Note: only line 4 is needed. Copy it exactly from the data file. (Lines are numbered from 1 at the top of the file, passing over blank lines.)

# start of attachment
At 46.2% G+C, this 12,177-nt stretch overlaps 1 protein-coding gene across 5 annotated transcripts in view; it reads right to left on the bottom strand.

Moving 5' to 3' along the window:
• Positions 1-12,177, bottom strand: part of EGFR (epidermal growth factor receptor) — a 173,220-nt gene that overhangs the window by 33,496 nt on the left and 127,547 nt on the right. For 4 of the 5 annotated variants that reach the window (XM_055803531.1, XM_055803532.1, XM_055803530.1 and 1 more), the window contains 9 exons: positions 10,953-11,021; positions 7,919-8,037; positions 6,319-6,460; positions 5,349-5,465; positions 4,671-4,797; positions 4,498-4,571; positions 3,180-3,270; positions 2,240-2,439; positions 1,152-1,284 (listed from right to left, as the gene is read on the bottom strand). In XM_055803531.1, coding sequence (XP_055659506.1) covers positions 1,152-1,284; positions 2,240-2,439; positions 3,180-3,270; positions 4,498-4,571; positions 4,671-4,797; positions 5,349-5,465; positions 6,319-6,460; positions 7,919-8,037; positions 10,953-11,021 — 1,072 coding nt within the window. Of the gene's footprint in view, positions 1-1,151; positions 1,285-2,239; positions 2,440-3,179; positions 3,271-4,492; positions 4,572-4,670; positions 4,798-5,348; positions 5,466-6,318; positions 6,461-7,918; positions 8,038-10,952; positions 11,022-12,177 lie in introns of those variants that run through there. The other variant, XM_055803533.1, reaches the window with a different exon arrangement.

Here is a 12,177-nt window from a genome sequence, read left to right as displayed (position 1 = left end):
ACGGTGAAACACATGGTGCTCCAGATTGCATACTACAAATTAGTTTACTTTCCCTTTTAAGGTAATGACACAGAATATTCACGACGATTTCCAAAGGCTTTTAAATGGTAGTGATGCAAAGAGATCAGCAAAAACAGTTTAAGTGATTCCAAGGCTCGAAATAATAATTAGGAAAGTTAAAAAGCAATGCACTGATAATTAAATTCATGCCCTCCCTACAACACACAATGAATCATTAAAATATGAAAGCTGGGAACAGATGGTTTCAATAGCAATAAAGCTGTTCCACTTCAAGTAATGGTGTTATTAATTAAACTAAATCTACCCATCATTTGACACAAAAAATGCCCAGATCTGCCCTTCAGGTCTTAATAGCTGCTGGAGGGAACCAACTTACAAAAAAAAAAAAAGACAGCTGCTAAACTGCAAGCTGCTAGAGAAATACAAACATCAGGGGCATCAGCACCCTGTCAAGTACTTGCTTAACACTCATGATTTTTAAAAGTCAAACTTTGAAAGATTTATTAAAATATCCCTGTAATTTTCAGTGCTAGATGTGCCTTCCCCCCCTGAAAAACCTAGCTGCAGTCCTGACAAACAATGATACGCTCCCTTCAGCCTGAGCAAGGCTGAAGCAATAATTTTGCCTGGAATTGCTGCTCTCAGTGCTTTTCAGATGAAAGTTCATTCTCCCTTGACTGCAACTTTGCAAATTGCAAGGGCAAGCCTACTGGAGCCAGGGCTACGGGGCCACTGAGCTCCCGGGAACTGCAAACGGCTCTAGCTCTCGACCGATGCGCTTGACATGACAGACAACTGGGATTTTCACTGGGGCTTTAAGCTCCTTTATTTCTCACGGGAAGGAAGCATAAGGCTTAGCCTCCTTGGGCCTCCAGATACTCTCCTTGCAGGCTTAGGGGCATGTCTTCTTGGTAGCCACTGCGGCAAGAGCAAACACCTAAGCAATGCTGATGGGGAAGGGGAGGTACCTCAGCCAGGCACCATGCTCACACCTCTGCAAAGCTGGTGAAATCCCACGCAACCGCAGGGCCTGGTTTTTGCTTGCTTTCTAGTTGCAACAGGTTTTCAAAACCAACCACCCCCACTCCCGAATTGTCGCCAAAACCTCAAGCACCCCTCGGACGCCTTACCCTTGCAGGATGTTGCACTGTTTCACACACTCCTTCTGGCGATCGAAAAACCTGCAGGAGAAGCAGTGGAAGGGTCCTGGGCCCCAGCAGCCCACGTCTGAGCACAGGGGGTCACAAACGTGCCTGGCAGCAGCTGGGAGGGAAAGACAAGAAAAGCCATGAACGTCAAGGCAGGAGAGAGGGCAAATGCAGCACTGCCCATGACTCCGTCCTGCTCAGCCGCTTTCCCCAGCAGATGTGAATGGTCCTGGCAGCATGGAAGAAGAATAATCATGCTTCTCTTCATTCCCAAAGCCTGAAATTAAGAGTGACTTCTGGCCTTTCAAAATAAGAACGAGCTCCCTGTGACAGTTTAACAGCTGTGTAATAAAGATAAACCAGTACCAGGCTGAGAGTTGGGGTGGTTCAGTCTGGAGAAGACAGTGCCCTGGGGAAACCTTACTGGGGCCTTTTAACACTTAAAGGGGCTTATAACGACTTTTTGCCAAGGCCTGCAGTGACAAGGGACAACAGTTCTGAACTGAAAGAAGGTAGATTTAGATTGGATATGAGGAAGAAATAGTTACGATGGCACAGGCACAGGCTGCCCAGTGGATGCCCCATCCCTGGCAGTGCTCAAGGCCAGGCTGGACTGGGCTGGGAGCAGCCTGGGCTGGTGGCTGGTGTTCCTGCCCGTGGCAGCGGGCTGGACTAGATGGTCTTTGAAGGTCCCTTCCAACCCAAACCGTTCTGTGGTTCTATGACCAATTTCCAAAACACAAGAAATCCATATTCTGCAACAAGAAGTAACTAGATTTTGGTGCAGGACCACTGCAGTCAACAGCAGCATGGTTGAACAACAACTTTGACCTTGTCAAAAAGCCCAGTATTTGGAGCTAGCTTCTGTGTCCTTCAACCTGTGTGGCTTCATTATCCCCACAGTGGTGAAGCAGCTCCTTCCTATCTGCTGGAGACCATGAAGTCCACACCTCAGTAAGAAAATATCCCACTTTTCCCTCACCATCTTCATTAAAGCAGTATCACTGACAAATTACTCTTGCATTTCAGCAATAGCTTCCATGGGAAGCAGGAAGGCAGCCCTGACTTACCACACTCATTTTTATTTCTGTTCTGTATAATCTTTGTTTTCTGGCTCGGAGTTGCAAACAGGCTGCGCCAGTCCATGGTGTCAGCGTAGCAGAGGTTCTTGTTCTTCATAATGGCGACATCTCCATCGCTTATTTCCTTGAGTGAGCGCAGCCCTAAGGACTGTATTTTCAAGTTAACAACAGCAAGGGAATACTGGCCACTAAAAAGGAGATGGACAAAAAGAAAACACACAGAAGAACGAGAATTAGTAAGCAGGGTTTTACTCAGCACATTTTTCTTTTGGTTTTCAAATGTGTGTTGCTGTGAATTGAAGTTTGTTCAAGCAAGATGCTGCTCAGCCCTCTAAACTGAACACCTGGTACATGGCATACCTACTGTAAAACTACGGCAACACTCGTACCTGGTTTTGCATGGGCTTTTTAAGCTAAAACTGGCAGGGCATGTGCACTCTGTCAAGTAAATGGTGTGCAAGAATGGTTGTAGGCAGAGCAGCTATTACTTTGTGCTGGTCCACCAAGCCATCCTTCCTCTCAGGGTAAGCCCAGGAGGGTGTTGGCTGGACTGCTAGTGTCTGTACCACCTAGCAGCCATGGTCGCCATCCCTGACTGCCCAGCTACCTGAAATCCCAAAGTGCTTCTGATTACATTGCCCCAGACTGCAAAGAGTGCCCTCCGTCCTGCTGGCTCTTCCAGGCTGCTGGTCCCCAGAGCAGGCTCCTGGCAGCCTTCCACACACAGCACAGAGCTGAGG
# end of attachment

Here is a 12,177-nt window from a genome sequence, read left to right as displayed (position 1 = left end):